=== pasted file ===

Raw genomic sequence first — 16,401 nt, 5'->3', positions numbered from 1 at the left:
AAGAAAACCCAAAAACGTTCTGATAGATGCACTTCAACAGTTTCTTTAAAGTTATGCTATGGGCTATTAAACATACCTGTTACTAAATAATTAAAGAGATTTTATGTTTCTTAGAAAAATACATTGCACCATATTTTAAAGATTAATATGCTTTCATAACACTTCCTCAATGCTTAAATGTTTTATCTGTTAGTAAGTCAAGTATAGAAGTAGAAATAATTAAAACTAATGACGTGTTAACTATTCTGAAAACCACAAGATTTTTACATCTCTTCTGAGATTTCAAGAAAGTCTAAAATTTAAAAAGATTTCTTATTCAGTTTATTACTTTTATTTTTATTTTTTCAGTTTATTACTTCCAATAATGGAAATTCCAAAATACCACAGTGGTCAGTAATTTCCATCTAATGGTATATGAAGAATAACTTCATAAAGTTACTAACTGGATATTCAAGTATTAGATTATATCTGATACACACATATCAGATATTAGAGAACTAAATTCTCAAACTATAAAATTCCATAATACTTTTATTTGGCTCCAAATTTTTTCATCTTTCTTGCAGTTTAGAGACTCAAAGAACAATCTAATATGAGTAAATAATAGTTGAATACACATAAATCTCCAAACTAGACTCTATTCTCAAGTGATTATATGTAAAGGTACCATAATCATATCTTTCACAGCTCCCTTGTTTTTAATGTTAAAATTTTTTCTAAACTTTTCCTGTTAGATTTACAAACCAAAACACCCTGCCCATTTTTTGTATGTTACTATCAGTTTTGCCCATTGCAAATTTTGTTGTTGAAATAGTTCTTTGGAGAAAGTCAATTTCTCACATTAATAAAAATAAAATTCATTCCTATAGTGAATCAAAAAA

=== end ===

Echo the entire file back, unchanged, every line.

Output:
Raw genomic sequence first — 16,401 nt, 5'->3', positions numbered from 1 at the left:
AAGAAAACCCAAAAACGTTCTGATAGATGCACTTCAACAGTTTCTTTAAAGTTATGCTATGGGCTATTAAACATACCTGTTACTAAATAATTAAAGAGATTTTATGTTTCTTAGAAAAATACATTGCACCATATTTTAAAGATTAATATGCTTTCATAACACTTCCTCAATGCTTAAATGTTTTATCTGTTAGTAAGTCAAGTATAGAAGTAGAAATAATTAAAACTAATGACGTGTTAACTATTCTGAAAACCACAAGATTTTTACATCTCTTCTGAGATTTCAAGAAAGTCTAAAATTTAAAAAGATTTCTTATTCAGTTTATTACTTTTATTTTTATTTTTTCAGTTTATTACTTCCAATAATGGAAATTCCAAAATACCACAGTGGTCAGTAATTTCCATCTAATGGTATATGAAGAATAACTTCATAAAGTTACTAACTGGATATTCAAGTATTAGATTATATCTGATACACACATATCAGATATTAGAGAACTAAATTCTCAAACTATAAAATTCCATAATACTTTTATTTGGCTCCAAATTTTTTCATCTTTCTTGCAGTTTAGAGACTCAAAGAACAATCTAATATGAGTAAATAATAGTTGAATACACATAAATCTCCAAACTAGACTCTATTCTCAAGTGATTATATGTAAAGGTACCATAATCATATCTTTCACAGCTCCCTTGTTTTTAATGTTAAAATTTTTTCTAAACTTTTCCTGTTAGATTTACAAACCAAAACACCCTGCCCATTTTTTGTATGTTACTATCAGTTTTGCCCATTGCAAATTTTGTTGTTGAAATAGTTCTTTGGAGAAAGTCAATTTCTCACATTAATAAAAATAAAATTCATTCCTATAGTGAATCAAAAAA